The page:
"He only speaks Yiddish," answered his father in a thick Yiddish accent. I nodded, understandingly.  I was used to this, oddly enough.  And the boy, he stared at me with eyes wide as a full moon, taking in the whole situation. He was not used to this, he had probably never seen anyone secular before. 

"How many kids do you have?" I asked the man.

"Fifteen children, fifteen grandchildren, and four more on the way, baruch hashem," he answered. I was comforted by his use of Hebrew. It meant two things: 1) he was attempting to make friendly conversation with me; 2) he was not Satmar.

"My mother is from a family of nine," I told him.

"That’s what I like to hear," he said "I am too." I smiled politely. "How many cousins do you have?" he asked.

"Thirty or so, I lost count," I admited.

"I lost count too, I had nearly two hundred cousins growing up. It’s different with your own family though," he said, adjusting his hat as he watched his son squirm in his chair. 

"What’s your son’s name?" I asked, pointing to the little squirmy black hat.

"Mendel-Meyer," answers his father, the big black hat.

"Mendy," I called to the boy. Recognition appeared in his shy eyes before he looked at his father for assurance.

"Do you know any Yiddish?" the man asked me.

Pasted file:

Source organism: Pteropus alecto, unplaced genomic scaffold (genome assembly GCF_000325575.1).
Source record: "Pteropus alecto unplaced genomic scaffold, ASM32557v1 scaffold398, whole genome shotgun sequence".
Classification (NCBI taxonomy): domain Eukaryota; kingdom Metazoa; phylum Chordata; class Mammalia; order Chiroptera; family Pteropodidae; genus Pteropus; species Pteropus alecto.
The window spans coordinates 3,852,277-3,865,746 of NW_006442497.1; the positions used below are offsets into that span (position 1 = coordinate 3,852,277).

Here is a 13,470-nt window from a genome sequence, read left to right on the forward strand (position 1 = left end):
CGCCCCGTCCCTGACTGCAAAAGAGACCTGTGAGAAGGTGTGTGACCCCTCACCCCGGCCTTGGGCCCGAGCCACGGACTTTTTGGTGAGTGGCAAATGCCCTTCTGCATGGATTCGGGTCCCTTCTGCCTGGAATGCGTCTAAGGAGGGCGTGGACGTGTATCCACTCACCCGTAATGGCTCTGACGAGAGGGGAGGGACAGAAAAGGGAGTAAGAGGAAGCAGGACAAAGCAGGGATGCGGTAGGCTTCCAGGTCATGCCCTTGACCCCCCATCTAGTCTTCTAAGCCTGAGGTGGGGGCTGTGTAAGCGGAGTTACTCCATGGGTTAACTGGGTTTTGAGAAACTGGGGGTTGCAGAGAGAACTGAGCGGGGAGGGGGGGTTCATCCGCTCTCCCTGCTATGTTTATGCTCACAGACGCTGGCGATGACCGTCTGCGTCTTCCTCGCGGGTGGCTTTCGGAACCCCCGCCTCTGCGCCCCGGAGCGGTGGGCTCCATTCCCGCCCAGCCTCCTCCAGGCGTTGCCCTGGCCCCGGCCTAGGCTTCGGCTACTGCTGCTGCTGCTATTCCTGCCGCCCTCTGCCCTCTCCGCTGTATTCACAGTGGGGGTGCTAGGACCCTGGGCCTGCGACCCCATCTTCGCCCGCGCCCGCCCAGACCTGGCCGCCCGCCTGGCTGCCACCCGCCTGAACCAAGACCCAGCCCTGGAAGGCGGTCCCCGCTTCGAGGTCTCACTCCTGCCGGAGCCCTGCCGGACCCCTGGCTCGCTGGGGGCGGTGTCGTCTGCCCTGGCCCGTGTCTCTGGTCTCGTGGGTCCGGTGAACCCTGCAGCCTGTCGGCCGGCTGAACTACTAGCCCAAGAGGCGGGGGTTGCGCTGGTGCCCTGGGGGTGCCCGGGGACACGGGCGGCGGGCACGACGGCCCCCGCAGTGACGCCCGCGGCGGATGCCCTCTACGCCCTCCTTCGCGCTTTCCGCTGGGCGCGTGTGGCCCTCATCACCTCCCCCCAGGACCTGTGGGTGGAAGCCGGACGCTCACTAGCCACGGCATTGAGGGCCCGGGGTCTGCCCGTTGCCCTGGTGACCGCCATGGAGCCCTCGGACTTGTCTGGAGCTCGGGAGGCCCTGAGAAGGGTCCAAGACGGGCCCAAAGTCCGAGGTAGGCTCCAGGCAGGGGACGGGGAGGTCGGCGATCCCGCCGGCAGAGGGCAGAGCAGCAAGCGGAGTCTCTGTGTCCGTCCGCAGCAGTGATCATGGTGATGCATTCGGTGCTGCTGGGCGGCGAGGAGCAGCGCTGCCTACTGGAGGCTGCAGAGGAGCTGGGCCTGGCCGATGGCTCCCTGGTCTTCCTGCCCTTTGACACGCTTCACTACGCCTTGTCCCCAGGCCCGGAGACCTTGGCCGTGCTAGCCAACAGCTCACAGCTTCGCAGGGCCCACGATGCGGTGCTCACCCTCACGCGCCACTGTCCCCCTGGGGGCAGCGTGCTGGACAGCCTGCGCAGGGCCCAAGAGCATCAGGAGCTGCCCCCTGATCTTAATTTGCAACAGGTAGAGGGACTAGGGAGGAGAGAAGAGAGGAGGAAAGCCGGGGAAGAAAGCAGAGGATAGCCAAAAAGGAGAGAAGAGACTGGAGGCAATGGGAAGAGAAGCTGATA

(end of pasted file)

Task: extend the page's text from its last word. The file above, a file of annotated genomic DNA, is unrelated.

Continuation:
"Not really," I confessed. On my mother’s side I’m Moroccan and Tunisian, aside from "schmuk," and "alte mobel" which means old furniture, I’ve got nothing.

"What language are you going to speak when the Massiah comes?" he asked me.

"Judeo-Arabic," I tell him.

"Okay," he says, watching his son squirm in his chair some more. I gave him an answer he didn’t want, and in response, he could do nothing but wait beside me. 

The story is told of the scantily clad young woman on a Tel Aviv bus who has an apple shoved in her face by a Haredi man and is told to eat. She takes a bite, and then asks why he had demanded this of her. He replied, “because when Eve ate the apple, she knew she was naked.” The young woman then demands of the Haredi man that he take a bite; he does so and asks why. And she says, “because when Adam ate the apple, he knew that he had to go work.”

Today: Went to watch “Fill the Void” directed by Rama Burshtein with Martina. Good storyline about a girl dealing with death and marriage that’s backed up with some really unique documenting shots of the ultra-orthodox lifestyle. I think I want to watch it twice just to pick up on anything I miss and get a better sense of the story. Not sure why but I find Hasidic Jews super interesting, something about how insular and ritualized they are.